Free First Birth Certificate Initiative a Success – Dr. Holness


Chief Executive Officer (CEO) of the Registrar General’s Department (RGD), Dr. Patricia Holness has expressed satisfaction with the success of the Free First Birth Certificate Initiative, which was launched on January 1, 2007.
Speaking at a press briefing, yesterday (March 8), at the Terra Nova All Suites Hotel in Kingston, Dr. Holness noted that as a result of the initiative, “the challenge of having a large number of children without a name at the time of registration is really behind us”.
“The incidents of late registration have been significantly reduced and the persons who are coming forward to have late registration carried out are usually those persons who were born during the 1980s and before,” she added.
Reviewing the statistics for the period, Dr. Holness informed that for the first month, the number of fathers who added their particulars to the child’s birth record at the time of registration increased from 46 per cent to 67 per cent.
Additionally, she noted that the number of children registered with a name increased from 79 per cent to 94 per cent, while the number of children born and registered in the same month increased from 70 per cent to 100 per cent. The number of certificates applied for at registration increased from 44 per cent to 100 per cent, as a direct result of the initiative.
Meanwhile, Dr. Holness noted that the RGD would be placing several of its registration officers in hospitals and birthing centres to facilitate the registration process. “Our registration officers will also visit the various private hospitals and birthing centres islandwide, to ensure that we capture that particular event,” she added.
Commenting on the need for parents to ensure that they register the name of their child, the CEO emphasized that, “the right to a name and an identity is one of the most basic human rights available to an individual”.
“Apart from being an acknowledgement of an individual’s existence, birth registration plays a key role in realizing a number of rights and practical needs, including access to healthcare and education,” she pointed out.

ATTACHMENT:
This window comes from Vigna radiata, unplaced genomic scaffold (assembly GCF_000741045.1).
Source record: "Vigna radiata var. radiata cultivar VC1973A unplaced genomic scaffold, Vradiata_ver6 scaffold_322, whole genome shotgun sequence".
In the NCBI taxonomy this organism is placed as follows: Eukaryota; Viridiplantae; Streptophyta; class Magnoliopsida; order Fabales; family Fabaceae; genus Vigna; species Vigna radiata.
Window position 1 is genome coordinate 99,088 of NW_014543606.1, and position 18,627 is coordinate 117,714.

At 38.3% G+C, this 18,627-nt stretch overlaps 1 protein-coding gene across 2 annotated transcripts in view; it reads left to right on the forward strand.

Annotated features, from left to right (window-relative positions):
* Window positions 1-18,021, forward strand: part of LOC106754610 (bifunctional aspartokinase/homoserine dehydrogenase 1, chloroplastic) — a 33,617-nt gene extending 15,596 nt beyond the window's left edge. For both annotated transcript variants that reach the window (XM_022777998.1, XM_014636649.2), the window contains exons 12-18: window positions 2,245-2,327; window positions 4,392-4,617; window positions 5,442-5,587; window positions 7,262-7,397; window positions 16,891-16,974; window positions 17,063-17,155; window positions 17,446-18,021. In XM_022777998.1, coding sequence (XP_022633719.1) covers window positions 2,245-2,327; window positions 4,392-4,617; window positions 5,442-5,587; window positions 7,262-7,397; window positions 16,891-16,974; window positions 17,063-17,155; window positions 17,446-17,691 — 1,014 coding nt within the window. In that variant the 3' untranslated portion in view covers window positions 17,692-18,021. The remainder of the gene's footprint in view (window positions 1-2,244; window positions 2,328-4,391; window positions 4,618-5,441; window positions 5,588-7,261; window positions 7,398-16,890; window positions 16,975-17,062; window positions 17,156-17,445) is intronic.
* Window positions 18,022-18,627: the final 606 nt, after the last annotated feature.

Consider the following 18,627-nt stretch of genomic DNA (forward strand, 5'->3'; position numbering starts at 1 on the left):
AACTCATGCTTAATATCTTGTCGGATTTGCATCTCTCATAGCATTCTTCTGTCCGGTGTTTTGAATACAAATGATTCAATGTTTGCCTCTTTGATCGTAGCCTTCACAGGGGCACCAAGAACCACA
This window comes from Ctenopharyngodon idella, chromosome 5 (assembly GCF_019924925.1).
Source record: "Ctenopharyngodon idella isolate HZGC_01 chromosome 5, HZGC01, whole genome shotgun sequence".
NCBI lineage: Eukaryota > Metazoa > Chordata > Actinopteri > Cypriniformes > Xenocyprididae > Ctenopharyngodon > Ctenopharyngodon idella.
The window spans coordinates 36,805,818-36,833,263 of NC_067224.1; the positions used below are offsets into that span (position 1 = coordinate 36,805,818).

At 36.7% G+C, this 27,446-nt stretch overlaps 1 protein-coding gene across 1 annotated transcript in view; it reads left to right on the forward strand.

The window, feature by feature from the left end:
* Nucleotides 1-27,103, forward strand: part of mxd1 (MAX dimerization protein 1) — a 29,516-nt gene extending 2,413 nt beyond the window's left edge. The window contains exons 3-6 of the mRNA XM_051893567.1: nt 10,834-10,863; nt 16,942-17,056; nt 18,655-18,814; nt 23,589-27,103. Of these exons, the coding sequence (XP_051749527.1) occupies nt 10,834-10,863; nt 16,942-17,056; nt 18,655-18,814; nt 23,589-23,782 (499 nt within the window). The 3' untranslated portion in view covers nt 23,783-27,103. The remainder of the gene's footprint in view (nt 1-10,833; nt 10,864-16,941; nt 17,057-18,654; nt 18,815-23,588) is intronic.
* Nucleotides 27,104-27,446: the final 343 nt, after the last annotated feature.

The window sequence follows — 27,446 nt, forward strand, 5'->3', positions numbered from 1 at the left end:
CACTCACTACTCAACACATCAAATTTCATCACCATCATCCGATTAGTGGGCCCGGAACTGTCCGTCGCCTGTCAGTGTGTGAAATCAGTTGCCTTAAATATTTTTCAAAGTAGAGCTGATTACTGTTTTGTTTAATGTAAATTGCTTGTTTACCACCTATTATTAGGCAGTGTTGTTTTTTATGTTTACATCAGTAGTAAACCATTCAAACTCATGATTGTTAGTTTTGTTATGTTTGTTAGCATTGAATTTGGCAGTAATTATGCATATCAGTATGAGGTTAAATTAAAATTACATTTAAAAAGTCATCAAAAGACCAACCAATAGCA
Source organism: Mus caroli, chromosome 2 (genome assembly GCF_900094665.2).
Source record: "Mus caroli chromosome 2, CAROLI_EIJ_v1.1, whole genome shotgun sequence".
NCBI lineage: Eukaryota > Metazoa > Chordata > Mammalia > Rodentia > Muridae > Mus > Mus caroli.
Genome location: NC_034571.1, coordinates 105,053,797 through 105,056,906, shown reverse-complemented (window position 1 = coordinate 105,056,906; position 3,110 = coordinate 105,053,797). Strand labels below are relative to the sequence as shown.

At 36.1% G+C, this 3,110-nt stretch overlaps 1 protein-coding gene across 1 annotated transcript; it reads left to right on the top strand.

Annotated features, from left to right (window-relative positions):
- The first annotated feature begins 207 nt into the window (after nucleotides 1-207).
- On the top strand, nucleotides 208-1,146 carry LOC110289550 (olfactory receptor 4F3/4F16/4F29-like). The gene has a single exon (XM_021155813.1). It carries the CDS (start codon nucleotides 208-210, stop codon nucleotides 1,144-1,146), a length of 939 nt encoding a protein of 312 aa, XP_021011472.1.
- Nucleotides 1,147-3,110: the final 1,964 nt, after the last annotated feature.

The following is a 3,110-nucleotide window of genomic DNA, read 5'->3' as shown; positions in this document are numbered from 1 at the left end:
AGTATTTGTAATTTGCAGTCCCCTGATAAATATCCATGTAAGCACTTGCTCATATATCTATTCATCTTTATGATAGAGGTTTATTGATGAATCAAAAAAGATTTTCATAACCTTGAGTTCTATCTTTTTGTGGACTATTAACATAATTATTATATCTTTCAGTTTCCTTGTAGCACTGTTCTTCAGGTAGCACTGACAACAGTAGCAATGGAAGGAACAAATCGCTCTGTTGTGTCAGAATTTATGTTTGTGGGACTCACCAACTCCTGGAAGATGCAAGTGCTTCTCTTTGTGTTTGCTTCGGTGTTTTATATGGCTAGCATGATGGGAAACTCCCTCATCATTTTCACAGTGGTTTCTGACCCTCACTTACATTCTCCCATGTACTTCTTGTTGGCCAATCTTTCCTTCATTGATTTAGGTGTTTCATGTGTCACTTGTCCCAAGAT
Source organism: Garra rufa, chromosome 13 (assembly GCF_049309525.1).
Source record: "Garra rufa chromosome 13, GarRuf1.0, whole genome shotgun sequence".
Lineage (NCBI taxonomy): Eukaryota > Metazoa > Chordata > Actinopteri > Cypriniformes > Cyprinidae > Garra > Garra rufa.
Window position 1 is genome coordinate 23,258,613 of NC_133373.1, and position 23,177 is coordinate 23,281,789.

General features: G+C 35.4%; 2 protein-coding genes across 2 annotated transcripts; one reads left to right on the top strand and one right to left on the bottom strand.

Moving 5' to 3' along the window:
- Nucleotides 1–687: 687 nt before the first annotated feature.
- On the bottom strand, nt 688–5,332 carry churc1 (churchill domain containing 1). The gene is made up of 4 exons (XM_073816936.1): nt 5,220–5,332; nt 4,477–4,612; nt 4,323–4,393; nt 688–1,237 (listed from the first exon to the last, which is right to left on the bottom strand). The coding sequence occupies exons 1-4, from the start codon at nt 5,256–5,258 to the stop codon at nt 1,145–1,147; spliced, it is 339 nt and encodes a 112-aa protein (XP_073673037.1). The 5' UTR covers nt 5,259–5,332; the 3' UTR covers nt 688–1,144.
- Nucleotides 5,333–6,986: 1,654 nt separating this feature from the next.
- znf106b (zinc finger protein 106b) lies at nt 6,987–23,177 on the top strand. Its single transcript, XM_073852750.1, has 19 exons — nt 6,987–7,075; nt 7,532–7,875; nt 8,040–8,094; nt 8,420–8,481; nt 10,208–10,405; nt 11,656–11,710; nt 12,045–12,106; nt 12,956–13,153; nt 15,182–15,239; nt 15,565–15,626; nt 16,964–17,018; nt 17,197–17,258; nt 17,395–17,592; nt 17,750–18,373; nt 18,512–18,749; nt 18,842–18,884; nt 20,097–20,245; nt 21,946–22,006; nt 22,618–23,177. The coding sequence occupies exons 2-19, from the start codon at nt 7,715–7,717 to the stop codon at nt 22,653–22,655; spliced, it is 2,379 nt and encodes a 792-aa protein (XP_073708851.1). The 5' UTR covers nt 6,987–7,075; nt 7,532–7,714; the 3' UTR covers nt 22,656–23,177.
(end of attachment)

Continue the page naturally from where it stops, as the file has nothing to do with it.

“With certificates now being produced for all births registered with a name, it is expected that every child wishing to enter an early childhood facility will have his or her birth certificate available,” she added.
Dr. Holness also noted that the RGD would see a reduction in the number of applications made for Late Entry of Name.
“While we are pleased with the progress of the free birth certificate initiative, we are still concerned about the children who are scheduled to enter basic school within the next two years,” she said.
“The RGD conducted another electronic pull from our data base and there are some 10,000 children born between September 1, 2004 and December 31, 2006, who do not have a name recorded at the RGD,” she informed.
However, the Registrar General further noted that this figure is subject to change as children who are under one year old, may still be named at the registration centre using a Certificate of Naming form.
“We are encouraging parents to submit these to the Local District Registrar as early as possible,” she said.
Since becoming an Executive Agency in 1999, the RGD has embarked on a number of public education campaigns to ensure that Jamaicans are aware of the importance of completing the birth registration process.
During the month of May, which is recognized as Registration Month by the RGD, the agency will be embarking on a massive mobile registration campaign at more than 20 health centres across the island in an attempt to close the naming gap.

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